Shortly after becoming executive director of AI-USA in January 2012, Suzanne Nossel moderated a panel at Wellesley College, during which she goaded fellow panelist Madeleine Albright to favor even more U.S. intervention:
"Now as the head of Amnesty International-USA, one point of great frustration and consternation for human rights organizations and civil society organizations over the last eight or nine months has been the failure of the UN Security Council to address, in any way, the deaths of now five thousand civilians in Syria at the hands of President Assad and his military.
"Last spring the Security Council managed to forge a majority for forceful action in Libya and it was initially very controversial, [causing] many misgivings among key Security Council members. But Gaddafi fell, there's been a transition there and I think one would have thought those misgivings would have died down. And yet we've seen just a continued impasse over Syria and a real, almost return to cold war days and paralysis in the Security Council.
"How do you explain that and what do you think is the missing ingredient to break that logjam and get the Security Council to live up to its responsibilities on Syria?"
Even the savvy Madeleine Albright seemed genuinely taken aback by the Amnesty director's push for a US-NATO Libya-like intervention in Syria. Albright and the other speaker responded skeptically as to what could be achieved through bombing or military force. What shouldn't have been surprising, however, was Nossel's minimalizing the thousands of NATO bombing sorties on Libya by calling them a "forceful action," and her urging a potential UN Security Council authorization to do the same to Syria, referring to this as "living up to its responsibilities."
She was already on record, in her prior think tank capacity, lamenting that failure in Iraq might mean Americans would lose their "willingness to use military force [writer's emphasis] -- Iraq as a failed state is likely to herald an era of deep reservations among the U.S. public regarding the use of force -- a kind of post-Vietnam, post-Mogadishu hangover."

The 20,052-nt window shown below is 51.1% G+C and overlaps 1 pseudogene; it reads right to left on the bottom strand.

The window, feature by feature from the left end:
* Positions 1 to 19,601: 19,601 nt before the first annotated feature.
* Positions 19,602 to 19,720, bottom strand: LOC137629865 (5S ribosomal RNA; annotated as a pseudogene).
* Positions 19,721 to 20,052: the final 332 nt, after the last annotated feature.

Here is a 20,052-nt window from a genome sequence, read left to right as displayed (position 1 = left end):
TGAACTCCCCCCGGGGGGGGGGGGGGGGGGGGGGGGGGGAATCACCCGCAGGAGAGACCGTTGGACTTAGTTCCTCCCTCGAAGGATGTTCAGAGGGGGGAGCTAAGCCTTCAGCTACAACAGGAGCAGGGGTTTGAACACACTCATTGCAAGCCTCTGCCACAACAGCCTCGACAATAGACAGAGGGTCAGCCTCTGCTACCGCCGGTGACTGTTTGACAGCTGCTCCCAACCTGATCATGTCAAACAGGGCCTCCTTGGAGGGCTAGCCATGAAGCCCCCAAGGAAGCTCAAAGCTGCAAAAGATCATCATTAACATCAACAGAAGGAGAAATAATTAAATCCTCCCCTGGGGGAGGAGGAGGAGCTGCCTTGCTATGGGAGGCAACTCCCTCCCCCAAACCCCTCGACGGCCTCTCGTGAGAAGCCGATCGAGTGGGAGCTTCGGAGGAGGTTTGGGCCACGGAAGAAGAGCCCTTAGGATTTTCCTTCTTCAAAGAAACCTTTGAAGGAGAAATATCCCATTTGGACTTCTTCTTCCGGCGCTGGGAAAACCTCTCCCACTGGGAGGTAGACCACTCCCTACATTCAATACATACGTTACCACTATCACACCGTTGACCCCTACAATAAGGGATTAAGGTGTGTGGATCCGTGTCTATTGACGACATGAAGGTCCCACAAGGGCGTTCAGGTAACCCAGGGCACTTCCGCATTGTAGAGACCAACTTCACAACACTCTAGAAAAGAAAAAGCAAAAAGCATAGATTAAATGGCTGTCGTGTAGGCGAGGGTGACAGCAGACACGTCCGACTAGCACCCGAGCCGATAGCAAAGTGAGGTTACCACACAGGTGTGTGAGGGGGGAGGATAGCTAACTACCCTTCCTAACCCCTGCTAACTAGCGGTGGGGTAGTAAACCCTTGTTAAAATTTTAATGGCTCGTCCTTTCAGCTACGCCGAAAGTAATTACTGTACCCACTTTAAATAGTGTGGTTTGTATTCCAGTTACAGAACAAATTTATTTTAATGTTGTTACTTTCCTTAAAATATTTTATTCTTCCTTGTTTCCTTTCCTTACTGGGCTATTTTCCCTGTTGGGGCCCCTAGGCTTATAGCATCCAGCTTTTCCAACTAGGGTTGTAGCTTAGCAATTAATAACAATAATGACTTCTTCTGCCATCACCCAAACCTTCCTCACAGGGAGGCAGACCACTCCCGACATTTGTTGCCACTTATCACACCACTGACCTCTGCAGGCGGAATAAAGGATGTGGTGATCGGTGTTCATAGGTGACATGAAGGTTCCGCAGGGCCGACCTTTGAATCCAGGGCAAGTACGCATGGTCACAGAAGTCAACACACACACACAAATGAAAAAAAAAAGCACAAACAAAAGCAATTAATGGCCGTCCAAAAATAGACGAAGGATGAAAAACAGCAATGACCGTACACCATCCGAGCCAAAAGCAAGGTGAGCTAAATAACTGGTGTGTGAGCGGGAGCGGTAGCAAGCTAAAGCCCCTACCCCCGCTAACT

Sadly, Amnesty is far from being the only human rights or peace and justice organization being misled in varying degrees by the U.S. State Department's newly minted "Responsibility to Protect (R2P)" doctrine -- otherwise known as "humanitarian intervention" -- and its newly created "Atrocity Prevention Board," chaired by Samantha Power, one of the main architects of U.S.-NATO's bombing of Libya.
Human Rights Watch, Physicians for Human Rights, the Peace Alliance, Citizens for Global Solutions, Think Progress, and AVAAZ are just some of the groups that seem to have swallowed that particular Kool-Aid.
This is not entirely new, as neo-con war hawks years ago co-opted the various big "liberal" think tanks: Brookings; the U.S. Institute of Peace, the Carnegie Endowment for Peace; etc. NATO war hawks also hijacked the Nobel Peace Prize decades ago.8
Jean Bricmont noted in his book, Humanitarian Imperialism: Using Human Rights to Sell War: "Since the end of the Cold War, the idea of human rights has been made into a justification for intervention by the world's leading economic and military powers -- above all, the United States -- in countries that are vulnerable to their attacks. The criteria for such intervention have become more arbitrary and self-serving, and their form more destructive, from Yugoslavia to Afghanistan to Iraq.
"Until the U.S. invasion of Iraq, [a] large part of the left was often complicit in this ideology of intervention--discovering new "Hitlers' as the need arose, and denouncing antiwar arguments as appeasement on the model of Munich in 1938." 9
In connection with his "groundbreaking critique of the troubling symbiosis between Washington and the human rights movement": Ideal Illusions: How the U.S. Government Co-opted Human Rights author James Peck stated: "The war in Libya today, and calls for intervening in Syria tomorrow, epitomize a tragic development in the human rights and humanitarian ethos: War and various other kinds of overt and covert intervention are being re-legitimized through Washington's human rights rhetoric.
"Libya tells us everything we should not be seeking to do in Syria and why humanitarian war is a monstrous illusion. The widespread support in the human rights community for all kinds of interference from "democratization,' to "nation-building' to promoting the "rule of law' now risks blending into rationales for war itself.
"This is suggestive of nothing so much as a profound failure of the human rights community to expose how and why the U.S. government has fashioned human rights for over four decades into a potent ideological weapon for purposes having little to do with the rights of others -- and everything to do with furthering Washington's strategic objectives and global reach."
Veering (or Steering) to War